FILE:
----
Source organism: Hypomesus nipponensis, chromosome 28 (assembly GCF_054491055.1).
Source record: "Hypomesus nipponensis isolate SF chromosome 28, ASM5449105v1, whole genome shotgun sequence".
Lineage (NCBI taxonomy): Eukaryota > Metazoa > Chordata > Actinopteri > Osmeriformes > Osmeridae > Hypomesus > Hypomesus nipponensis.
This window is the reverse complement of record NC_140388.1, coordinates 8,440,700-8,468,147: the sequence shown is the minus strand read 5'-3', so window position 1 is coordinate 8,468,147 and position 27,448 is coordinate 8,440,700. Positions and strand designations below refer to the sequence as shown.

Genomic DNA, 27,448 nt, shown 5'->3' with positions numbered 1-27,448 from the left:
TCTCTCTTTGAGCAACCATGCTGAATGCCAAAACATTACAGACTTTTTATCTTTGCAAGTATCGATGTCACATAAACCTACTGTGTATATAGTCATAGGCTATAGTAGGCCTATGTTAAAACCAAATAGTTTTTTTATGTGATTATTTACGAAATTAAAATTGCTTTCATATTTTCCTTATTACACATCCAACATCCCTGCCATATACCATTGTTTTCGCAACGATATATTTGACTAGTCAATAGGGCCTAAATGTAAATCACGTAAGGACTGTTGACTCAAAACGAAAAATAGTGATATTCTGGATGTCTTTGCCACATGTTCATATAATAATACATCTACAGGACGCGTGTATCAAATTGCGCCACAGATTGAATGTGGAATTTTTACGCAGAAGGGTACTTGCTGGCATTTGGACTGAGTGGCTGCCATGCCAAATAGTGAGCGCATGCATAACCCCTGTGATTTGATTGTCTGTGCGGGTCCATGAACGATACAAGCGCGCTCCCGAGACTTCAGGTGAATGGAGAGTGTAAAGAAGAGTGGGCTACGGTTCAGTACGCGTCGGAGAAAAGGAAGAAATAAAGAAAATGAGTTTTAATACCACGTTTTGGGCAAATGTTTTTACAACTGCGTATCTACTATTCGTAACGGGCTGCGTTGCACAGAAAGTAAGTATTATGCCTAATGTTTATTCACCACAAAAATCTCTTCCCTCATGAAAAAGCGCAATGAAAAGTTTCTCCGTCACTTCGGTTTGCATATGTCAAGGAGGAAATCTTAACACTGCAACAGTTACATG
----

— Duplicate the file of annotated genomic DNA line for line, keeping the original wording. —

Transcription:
Source organism: Hypomesus nipponensis, chromosome 28 (assembly GCF_054491055.1).
Source record: "Hypomesus nipponensis isolate SF chromosome 28, ASM5449105v1, whole genome shotgun sequence".
Lineage (NCBI taxonomy): Eukaryota > Metazoa > Chordata > Actinopteri > Osmeriformes > Osmeridae > Hypomesus > Hypomesus nipponensis.
This window is the reverse complement of record NC_140388.1, coordinates 8,440,700-8,468,147: the sequence shown is the minus strand read 5'-3', so window position 1 is coordinate 8,468,147 and position 27,448 is coordinate 8,440,700. Positions and strand designations below refer to the sequence as shown.

Genomic DNA, 27,448 nt, shown 5'->3' with positions numbered 1-27,448 from the left:
TCTCTCTTTGAGCAACCATGCTGAATGCCAAAACATTACAGACTTTTTATCTTTGCAAGTATCGATGTCACATAAACCTACTGTGTATATAGTCATAGGCTATAGTAGGCCTATGTTAAAACCAAATAGTTTTTTTATGTGATTATTTACGAAATTAAAATTGCTTTCATATTTTCCTTATTACACATCCAACATCCCTGCCATATACCATTGTTTTCGCAACGATATATTTGACTAGTCAATAGGGCCTAAATGTAAATCACGTAAGGACTGTTGACTCAAAACGAAAAATAGTGATATTCTGGATGTCTTTGCCACATGTTCATATAATAATACATCTACAGGACGCGTGTATCAAATTGCGCCACAGATTGAATGTGGAATTTTTACGCAGAAGGGTACTTGCTGGCATTTGGACTGAGTGGCTGCCATGCCAAATAGTGAGCGCATGCATAACCCCTGTGATTTGATTGTCTGTGCGGGTCCATGAACGATACAAGCGCGCTCCCGAGACTTCAGGTGAATGGAGAGTGTAAAGAAGAGTGGGCTACGGTTCAGTACGCGTCGGAGAAAAGGAAGAAATAAAGAAAATGAGTTTTAATACCACGTTTTGGGCAAATGTTTTTACAACTGCGTATCTACTATTCGTAACGGGCTGCGTTGCACAGAAAGTAAGTATTATGCCTAATGTTTATTCACCACAAAAATCTCTTCCCTCATGAAAAAGCGCAATGAAAAGTTTCTCCGTCACTTCGGTTTGCATATGTCAAGGAGGAAATCTTAACACTGCAACAGTTACATG